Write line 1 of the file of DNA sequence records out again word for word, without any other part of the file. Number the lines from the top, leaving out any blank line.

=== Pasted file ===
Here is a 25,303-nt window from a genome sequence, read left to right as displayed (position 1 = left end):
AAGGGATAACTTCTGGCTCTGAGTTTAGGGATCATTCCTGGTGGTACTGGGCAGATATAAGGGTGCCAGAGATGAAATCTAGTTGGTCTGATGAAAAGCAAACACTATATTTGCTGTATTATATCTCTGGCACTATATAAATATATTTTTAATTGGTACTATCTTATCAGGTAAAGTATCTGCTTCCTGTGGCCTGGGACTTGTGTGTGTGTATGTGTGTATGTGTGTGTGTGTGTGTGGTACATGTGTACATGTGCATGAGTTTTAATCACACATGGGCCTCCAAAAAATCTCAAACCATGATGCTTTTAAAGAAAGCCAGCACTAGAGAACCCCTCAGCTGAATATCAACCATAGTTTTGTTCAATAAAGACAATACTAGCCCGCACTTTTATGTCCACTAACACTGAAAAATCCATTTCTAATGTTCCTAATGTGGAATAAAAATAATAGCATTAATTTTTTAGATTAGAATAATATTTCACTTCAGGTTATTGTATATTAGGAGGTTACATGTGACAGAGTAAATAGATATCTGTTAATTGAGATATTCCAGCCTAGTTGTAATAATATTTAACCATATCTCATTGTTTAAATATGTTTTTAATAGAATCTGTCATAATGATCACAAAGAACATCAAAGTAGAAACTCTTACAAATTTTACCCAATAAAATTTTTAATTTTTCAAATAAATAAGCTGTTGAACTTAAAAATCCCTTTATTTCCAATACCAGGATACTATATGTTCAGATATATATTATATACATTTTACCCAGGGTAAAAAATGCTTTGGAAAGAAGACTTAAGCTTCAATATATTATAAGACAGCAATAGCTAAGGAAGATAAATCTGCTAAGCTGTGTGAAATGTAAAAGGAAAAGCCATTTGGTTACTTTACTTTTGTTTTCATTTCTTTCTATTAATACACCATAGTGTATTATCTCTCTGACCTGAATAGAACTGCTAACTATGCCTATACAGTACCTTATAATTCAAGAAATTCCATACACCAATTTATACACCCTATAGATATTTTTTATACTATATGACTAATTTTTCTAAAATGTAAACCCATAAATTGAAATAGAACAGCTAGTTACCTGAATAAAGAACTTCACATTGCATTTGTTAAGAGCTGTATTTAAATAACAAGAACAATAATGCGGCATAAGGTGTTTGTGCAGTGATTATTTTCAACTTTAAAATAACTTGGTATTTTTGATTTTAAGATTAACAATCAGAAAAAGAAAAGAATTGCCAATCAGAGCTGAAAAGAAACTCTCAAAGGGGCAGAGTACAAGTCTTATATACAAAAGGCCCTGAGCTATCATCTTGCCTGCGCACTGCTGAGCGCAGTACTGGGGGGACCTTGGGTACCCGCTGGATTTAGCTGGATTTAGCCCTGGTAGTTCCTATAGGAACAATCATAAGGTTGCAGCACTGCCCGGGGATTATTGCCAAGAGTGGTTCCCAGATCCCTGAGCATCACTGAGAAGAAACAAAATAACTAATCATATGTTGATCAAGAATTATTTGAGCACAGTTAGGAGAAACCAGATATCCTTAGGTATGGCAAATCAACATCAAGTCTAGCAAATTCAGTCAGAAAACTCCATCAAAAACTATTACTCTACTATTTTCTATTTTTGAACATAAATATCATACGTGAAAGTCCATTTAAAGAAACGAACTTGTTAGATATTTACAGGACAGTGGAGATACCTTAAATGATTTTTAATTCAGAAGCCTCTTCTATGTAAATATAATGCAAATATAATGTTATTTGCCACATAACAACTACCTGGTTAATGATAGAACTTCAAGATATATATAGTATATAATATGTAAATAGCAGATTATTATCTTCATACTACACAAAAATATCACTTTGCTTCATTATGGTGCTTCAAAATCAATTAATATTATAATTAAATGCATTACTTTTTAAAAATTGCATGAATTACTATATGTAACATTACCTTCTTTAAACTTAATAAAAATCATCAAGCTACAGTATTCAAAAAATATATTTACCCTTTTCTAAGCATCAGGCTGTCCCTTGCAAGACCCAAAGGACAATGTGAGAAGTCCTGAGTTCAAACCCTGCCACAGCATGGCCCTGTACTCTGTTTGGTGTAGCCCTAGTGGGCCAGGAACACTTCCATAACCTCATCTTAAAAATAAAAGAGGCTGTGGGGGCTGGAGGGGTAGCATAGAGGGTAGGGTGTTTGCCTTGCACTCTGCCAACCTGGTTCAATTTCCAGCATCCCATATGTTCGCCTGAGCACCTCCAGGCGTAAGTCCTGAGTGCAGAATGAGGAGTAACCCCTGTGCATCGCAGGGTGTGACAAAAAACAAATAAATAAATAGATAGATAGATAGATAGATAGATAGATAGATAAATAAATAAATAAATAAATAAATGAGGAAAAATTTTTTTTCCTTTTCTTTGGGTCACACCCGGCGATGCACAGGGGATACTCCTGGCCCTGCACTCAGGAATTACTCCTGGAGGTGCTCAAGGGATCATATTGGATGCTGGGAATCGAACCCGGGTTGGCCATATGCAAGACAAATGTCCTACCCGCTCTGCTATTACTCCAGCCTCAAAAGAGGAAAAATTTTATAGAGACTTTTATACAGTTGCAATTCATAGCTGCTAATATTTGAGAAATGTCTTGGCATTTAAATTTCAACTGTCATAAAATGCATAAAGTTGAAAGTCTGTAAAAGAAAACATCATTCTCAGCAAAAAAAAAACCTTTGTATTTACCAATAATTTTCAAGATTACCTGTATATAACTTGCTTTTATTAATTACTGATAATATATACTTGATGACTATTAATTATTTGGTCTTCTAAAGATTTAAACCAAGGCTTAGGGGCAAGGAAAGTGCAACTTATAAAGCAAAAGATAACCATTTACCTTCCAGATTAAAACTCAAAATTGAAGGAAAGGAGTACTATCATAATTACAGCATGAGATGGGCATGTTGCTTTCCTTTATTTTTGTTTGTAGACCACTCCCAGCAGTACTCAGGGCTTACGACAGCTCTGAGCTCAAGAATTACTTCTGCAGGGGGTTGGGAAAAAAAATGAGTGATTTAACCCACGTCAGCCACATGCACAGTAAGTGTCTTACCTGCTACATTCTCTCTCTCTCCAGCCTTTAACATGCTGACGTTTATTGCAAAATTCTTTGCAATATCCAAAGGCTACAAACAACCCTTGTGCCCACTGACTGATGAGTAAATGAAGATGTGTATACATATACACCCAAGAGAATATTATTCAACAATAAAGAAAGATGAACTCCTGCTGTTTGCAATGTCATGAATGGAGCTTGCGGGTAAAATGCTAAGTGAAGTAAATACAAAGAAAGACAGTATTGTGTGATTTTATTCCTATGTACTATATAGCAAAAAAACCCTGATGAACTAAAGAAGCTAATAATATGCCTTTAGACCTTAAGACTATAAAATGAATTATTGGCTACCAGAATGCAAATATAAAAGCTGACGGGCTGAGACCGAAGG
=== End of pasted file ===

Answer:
Here is a 25,303-nt window from a genome sequence, read left to right as displayed (position 1 = left end):